Football started off on a fast start with a 2-0 record right off the get go. Dorian Moorman started the season off with 354 yards and 8 touchdowns in the first 2 games. He was named SFC player of the week for Week 2 when he had 214 yards and 4 touchdowns. The Hoboken football team featured a young team, with 7 underclassmen starting on offense and 6 underclassmen starting on defense. The future looks bright for the Hoboken football team the next couple years. They have a promising freshman at quarterback in Isaiah Blanks, and a great mix of freshman and sophomores on the offensive line and at the skill positions.


Congratulations to the Hoboken High School Cheerleaders on a great Fall season. Led by Coach Bruny Munoz the team enjoyed a phenomenal performance on their senior night vs Cedar Grove on the Louis M. Taglieri, Jr. Stadium dedication.

Congratulations to our seniors Angelina Diaz, SuHailey Gonzalez, Jennifer Hoffer, Ciani Jefferies, Aisha Lopez, Maria Mastrogiovanni, Aileen Melendez, Briana Montague, Kyara Pena, Madison Ramos, and Emily Roche for a fantastic season.

The team is preparing and looking forward to their Winter Sports Season!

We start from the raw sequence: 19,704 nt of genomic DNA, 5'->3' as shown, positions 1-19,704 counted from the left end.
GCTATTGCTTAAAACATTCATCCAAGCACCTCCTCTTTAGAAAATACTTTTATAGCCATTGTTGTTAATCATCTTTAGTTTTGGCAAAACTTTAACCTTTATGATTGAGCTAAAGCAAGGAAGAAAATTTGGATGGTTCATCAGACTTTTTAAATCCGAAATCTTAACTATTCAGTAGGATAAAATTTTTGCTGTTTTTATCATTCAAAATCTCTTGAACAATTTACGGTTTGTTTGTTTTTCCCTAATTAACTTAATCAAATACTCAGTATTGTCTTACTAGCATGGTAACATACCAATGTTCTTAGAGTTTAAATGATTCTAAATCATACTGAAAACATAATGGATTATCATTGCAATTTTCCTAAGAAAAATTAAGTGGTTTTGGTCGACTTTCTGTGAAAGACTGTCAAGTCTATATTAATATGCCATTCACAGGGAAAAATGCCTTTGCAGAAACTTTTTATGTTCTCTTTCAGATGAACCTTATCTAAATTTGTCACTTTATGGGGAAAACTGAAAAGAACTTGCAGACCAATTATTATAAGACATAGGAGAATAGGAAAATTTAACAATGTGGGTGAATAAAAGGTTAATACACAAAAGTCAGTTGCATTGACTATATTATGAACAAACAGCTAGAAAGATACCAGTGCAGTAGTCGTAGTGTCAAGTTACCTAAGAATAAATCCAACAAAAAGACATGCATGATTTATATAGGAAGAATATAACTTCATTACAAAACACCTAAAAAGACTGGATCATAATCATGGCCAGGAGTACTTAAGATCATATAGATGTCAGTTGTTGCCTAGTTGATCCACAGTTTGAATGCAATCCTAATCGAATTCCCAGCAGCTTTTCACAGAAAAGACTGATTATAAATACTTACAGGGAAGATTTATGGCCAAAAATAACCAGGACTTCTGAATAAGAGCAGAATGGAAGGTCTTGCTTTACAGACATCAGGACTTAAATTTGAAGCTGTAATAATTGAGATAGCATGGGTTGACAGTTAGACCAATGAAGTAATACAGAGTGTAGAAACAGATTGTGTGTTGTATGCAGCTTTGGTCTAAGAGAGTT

Girls Volleyball

The Lady Redwings began the 2022 fall season looking to build on their success from last year, and despite losing 6 seniors, the girls all had high ambitions to make a run in the County and State Tournament. While the girls ultimately fell short of their goal this year, there are still many accolades and achievements that are worth mentioning as we head into the offseason. As a team, we finished the season with 14 wins, which set a new single season record that was shortly held by last year's team, which finished with 12 wins. The Lady Redwings also had key victories over tough conference opponents such as Union City and Hudson Catholic, who were both Hudson County finalists this year. Individually, our girls also set new records and achieved personal goals that they have a lot to be proud of and build on going into next season. On offense, sophomore Morgan Walia-Peters and junior Kayla Zegarra led the way with 150 & 130 kills respectively, while Madison Walia-Peters collected 337 assists along the way, putting her career total at 562 assists. On defense sophomore Libero Stella Jacey collected 373 digs and was one of our main leaders on the court. We'd like to thank our 4 seniors Autumn Cangley, Amani Aviles, Anahi Mejia, and Laysha Pena for their hard work and dedication they gave to the program. We are looking forward to continuing to build on our success next year. Go Redwings!